I’ve written a new –and short– bit of fiction that I’ve posted here. It’s called Coincidences, and I hope you enjoy it.
Very brief one this time around, I’m afraid.
Do you have a Tumblr blog? If so, you should be following TextFromDog. Even if you don’t have a Tumblr, you should still head over and check it out. It’s a very simple concept –guy gets text messages from his dog– but it’s some of the funniest stuff I’ve seen in a long, long time. I highly recommend it.
The latest “Walkthrough” to be featured over at AVClub.Com, is all about one of my favorite short-lived television series: Freaks & Geeks. They sit down with the hilarious Paul Feig, who talks about every single episode of the show. It’s a long read, but well worth it if you’re a fan of the show. It’s separated into five parts:
This is amazing:
“The Global Pursuit of Happiness, or: The Army of Luck” is an art installation of 520 Japanese Maneki Neko cat figurines (the waving cats found at many Asian businesses). Their waving arms are equipped with servomotors and wired together, creating a 40 by 13 cat matrix display that can show patterns or even scrolling text (video). The installation was created by German artist Boris Petrovsky and debuted last month at the Art Karlsruhe festival in Germany.
The great Alan Moore in an gave a sit down interview to BBC’s Hard Talk.
Much more interesting post next time. I hope.
So, a while back Louis C.K. thought “What if I filmed a comedy special on my own dime, then instead of submitting it to a group of producers who will edit it to shit and get a bunch of money from it, I cut out that middleman and post it online for five bucks, thus making it affordable enough for a wide audience to buy it and thus giving me a bigger share of what is rightfully my own god damn money?”
At least I assume that’s what he thought.
Anyway, the result was Louis C.K.: Live at the Beacon Theater. You can go to that site and download it RIGHT NOW for only five bucks. It’s worth it, trust me. What the hell else are you going to spend that five dollars on? A sandwich? FUCK THE SANDWICH, SUSTAIN YOURSELF ON LAUGHTER.
By the way, did you know that Louis has made over a million dollars on that special? Check it out:
hi. So it’s been about 12 days since the thing started and yesterday we hit the crazy number. One million dollars. That’s a lot of money. Really too much money. I’ve never had a million dollars all of a sudden. and since we’re all sharing this experience and since it’s really your money, I wanted to let you know what I’m doing with it. People are paying attention to what’s going on with this thing. So I guess I want to set an example of what you can do if you all of a sudden have a million dollars that people just gave to you directly because you told jokes.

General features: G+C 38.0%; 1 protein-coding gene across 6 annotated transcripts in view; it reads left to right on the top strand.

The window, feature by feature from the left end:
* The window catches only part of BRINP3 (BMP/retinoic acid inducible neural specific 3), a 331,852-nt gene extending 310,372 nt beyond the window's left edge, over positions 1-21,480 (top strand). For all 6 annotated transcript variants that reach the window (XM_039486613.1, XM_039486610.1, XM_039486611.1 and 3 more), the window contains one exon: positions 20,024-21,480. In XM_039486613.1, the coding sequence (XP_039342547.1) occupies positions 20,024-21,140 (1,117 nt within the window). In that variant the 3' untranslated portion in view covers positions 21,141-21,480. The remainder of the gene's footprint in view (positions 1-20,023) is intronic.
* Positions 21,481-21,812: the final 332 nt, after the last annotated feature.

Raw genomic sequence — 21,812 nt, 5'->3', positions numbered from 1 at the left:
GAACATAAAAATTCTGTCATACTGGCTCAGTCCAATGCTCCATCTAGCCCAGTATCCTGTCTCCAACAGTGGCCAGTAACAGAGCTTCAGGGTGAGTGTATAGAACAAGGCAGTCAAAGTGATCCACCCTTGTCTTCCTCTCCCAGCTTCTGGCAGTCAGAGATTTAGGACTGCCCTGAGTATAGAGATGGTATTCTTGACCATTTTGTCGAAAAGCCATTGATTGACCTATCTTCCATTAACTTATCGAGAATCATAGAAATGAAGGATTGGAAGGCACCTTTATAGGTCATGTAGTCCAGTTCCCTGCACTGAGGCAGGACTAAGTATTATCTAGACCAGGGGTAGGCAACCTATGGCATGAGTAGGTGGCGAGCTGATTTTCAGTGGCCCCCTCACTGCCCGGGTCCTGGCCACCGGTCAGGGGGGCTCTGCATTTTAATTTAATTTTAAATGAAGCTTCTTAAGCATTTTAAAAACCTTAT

So I’m breaking the million into four pieces.
the first 250k is going to pay back what the special cost to produce and the website to build.
The second 250k is going back to my staff and the people who work for me on the special and on my show. I’m giving them a big fat bonus.
The third 280k is going to a few different charities. They are listed below in case you’d like to donate to them also. Some of these i learned about through friends, some were reccomended through twitter.
The Fistula Foundation
The Pablove Foundation
That leaves me with 220k for myself. Some of that will pay my rent and will care for my childen. The rest I will do terrible, horrible things with and none of that is any of your business. In any case, to me, 220k is enough out of a million.
I never viewed money as being “my money” I always saw it as “The money” It’s a resource. if it pools up around me then it needs to be flushed back out into the system.
The thing is still on sale. I hope folks keep buying it. If I make another million, I’ll give more of it away. I’ll let you know when that happens because I like you getting to know what happened to your 5 dollars and bringing awareness to the bla bla bla.
Okay I really gotta go now. Thank you again. I will now stop bugging you. I really hate being in the news this much so I’m gonna just disappear for a while.
Good guy, right? If you read that and would still rather spend that five bucks on a sandwich, then you are a horrible human being. Or maybe you’re just really hungry, I don’t know.
Anyway, now other comedians are looking at that business model and going “OH! That makes so much more sense then doing it the other, less profitable, less fun way!” and now they’re doing it too.
Aziz Ansari Dangerously Delicious
Jim Gaffigan – Mr. Universe
Also only five bucks a piece. So you spend fifteen dollars and get roughly three hours of great comedy, plus your money goes toward ensuring that not only will THESE comedians keep working in this business model, but other comedians will take notice and do the same. Everyone wins with this, guys. We get hour-long chunks of solid comedy at a reasonable price, the comedians get to have complete creative control over their own comedy for a change, plus they make a tidy profit, which allows them to KEEP making comedy for a long, long time.